Journey With Jesus, Day 8: A Healing Touch

Mark 8:22-10:52

Today’s long reading starts with a strange story.  As with so many other instances in the gospel, Jesus heals, but this account is a little bit different from the rest.  Instead of healing in one motion, Jesus heals the blind man in Mark 8:22-26 in two stages, which can make some of us uncomfortable.  Why didn’t Jesus get it right the first time around?  A commentator named Morna Hooker is helpful in explaining that we should understand this story and others like it “not only as cures, but also as ‘acted parables’ of the miracle of faith.” (Morna Hooker, The Gospel According to Mark, Black’s New Testament Commentaries [Peabody, MA: Hendrickson Publishers, Inc., 2005], 197-198.)  This becomes apparent when we look at the story that follows.  Jesus asks his disciples who they say that he is, and Peter answers correctly that Jesus is the Messiah.  It seems that he sees!  But we find quickly that though Peter sees partially, his sight is not yet 20/20.  Directly after this amazing confession, Peter rebukes Jesus for speaking of his impending suffering, rejection, death, and resurrection.  It is as if Peter sees like the blind man: “I see people; they look like trees walking around.” (8:24)  Like the blind man, Peter needs another touch from the Savior if he is to see clearly.  The same can be said for the other disciples as well.  Jesus predicts his death three times in this section, and no one gets it!  First Peter rebukes Jesus.  Second, the disciples bicker over who is greatest.  Third, James and John ask for the best seats in the kingdom, which causes indignation among the others.  Jesus speaks of sacrifice and service, and the disciples fail to understand what this will mean both for Jesus and for those who follow him.  Much of this section is comprised of Jesus redefining greatness around his own example of service and the disciples failing to “see.”

This should give us hope, for we can sometimes be as clueless as the disciples in these stories.  It is as if “the miracle of faith,” as Morna Hooker calls it, has been granted but is not complete.  We need another touch if we are to see clearly.  We can take heart that Jesus never abandons his disciples for their cluelessness.  Instead, he goes out of his way to teach them again and again.  In this we can see the commitment of Jesus to his followers, and we can also see that clear sight is not always automatic.  The mark of discipleship is not that one understands everything in a flash.  No, the mark of discipleship is a continual following of Jesus.  In the end, this continual following makes the single flash of insight unnecessary, for we are allowed to learn along the way.  Jesus leads us faithfully and gives us the miracle of better sight at different points along the way.  The prerequisite is that we keep following and not that we get it all perfectly the first time around!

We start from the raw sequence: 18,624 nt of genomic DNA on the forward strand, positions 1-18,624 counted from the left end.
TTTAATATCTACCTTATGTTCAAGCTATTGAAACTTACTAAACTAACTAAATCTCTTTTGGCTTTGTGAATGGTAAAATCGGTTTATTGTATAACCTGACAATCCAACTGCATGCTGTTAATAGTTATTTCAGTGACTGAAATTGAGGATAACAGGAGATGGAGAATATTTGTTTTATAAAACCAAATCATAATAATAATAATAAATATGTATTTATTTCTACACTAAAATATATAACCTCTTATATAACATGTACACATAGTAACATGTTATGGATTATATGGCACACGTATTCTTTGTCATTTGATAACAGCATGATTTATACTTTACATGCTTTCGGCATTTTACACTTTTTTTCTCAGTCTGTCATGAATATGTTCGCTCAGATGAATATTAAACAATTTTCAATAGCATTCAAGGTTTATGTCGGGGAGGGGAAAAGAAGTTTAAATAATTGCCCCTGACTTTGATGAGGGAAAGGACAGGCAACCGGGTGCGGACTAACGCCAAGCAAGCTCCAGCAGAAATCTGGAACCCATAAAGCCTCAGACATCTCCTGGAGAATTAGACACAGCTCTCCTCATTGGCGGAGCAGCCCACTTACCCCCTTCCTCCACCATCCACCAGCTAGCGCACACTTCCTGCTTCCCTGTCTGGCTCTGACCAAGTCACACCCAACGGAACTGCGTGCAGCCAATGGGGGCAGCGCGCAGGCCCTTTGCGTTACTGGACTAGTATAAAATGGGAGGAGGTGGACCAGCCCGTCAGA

The section ends with another “acted parable’ as Jesus heals blind Bartimaeus.  This time, the healing is instantaneous: “Immediately he received his sight and followed Jesus along the road.” (10:52)  In this we see the proper response of the disciple.  David Garland notes, “This miracle takes on symbolic significance as it caps the discipleship theme in this section.  Jesus has told others he has healed to go … Bartimaeus, however, does not choose to go off on his own way.  With his eyes now open, he decides to follow Jesus as every disciple is called to do.” (David Garland, Mark: The NIV Application Commentary [Grand Rapids: Zondervan, 1996], 421).  In the two stage healing we see that there is hope even for us who don’t get everything right the first time.  We are called to follow, and we wait for those healing touches that bring about clear sight.  In the healing of Bartimaeus, we once again hear the call to follow and see it enacted by a new recruit.  May we follow his example, seeking to live faithfully by the light already given.  And may we also ask for clearer sight along the way.  As Paul said in Philippians 3:15-16, “All of us, then, who are mature should take such a view of things. And if on some point you think differently, that too God will make clear to you.  Only let us live up to what we have already attained.”  What exactly have we attained, and are we living up to it?  Here is a question for disciples!

Published by Mike Smith

A disciple of Jesus who likes to write about stuff.

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